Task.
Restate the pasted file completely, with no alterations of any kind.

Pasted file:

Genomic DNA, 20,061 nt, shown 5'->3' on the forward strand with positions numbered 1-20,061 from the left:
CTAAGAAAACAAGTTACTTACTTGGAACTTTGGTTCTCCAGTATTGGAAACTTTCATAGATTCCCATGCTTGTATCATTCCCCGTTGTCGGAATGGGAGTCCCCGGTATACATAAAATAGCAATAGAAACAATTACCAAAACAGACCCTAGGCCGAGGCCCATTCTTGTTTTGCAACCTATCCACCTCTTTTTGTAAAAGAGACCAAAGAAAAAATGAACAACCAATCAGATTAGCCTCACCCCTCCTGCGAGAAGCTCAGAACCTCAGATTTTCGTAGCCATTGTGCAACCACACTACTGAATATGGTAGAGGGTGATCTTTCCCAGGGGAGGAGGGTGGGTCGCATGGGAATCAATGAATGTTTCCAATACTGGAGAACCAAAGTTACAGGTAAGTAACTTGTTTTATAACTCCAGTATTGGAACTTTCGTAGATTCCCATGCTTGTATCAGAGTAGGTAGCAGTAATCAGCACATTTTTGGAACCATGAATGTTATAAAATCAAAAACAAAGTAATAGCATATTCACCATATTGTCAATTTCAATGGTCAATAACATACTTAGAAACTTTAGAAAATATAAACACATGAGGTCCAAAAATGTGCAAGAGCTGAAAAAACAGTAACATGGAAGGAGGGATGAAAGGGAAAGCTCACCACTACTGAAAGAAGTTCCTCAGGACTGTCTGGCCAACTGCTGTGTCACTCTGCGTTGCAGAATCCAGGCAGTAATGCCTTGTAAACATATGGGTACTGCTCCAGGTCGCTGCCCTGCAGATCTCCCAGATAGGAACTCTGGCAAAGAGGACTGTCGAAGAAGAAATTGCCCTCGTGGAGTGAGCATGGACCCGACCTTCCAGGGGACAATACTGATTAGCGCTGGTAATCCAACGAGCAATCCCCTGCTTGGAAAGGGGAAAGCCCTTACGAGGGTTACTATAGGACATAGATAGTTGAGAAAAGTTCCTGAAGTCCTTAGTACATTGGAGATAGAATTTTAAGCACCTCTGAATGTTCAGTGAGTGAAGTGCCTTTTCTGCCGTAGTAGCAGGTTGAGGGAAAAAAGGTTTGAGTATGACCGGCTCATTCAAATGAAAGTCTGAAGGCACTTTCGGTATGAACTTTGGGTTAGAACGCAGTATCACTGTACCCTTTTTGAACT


Genomic DNA, 20,061 nt, shown 5'->3' on the forward strand with positions numbered 1-20,061 from the left:
CTAAGAAAACAAGTTACTTACTTGGAACTTTGGTTCTCCAGTATTGGAAACTTTCATAGATTCCCATGCTTGTATCATTCCCCGTTGTCGGAATGGGAGTCCCCGGTATACATAAAATAGCAATAGAAACAATTACCAAAACAGACCCTAGGCCGAGGCCCATTCTTGTTTTGCAACCTATCCACCTCTTTTTGTAAAAGAGACCAAAGAAAAAATGAACAACCAATCAGATTAGCCTCACCCCTCCTGCGAGAAGCTCAGAACCTCAGATTTTCGTAGCCATTGTGCAACCACACTACTGAATATGGTAGAGGGTGATCTTTCCCAGGGGAGGAGGGTGGGTCGCATGGGAATCAATGAATGTTTCCAATACTGGAGAACCAAAGTTACAGGTAAGTAACTTGTTTTATAACTCCAGTATTGGAACTTTCGTAGATTCCCATGCTTGTATCAGAGTAGGTAGCAGTAATCAGCACATTTTTGGAACCATGAATGTTATAAAATCAAAAACAAAGTAATAGCATATTCACCATATTGTCAATTTCAATGGTCAATAACATACTTAGAAACTTTAGAAAATATAAACACATGAGGTCCAAAAATGTGCAAGAGCTGAAAAAACAGTAACATGGAAGGAGGGATGAAAGGGAAAGCTCACCACTACTGAAAGAAGTTCCTCAGGACTGTCTGGCCAACTGCTGTGTCACTCTGCGTTGCAGAATCCAGGCAGTAATGCCTTGTAAACATATGGGTACTGCTCCAGGTCGCTGCCCTGCAGATCTCCCAGATAGGAACTCTGGCAAAGAGGACTGTCGAAGAAGAAATTGCCCTCGTGGAGTGAGCATGGACCCGACCTTCCAGGGGACAATACTGATTAGCGCTGGTAATCCAACGAGCAATCCCCTGCTTGGAAAGGGGAAAGCCCTTACGAGGGTTACTATAGGACATAGATAGTTGAGAAAAGTTCCTGAAGTCCTTAGTACATTGGAGATAGAATTTTAAGCACCTCTGAATGTTCAGTGAGTGAAGTGCCTTTTCTGCCGTAGTAGCAGGTTGAGGGAAAAAAGGTTTGAGTATGACCGGCTCATTCAAATGAAAGTCTGAAGGCACTTTCGGTATGAACTTTGGGTTAGAACGCAGTATCACTGTACCCTTTTTGAACT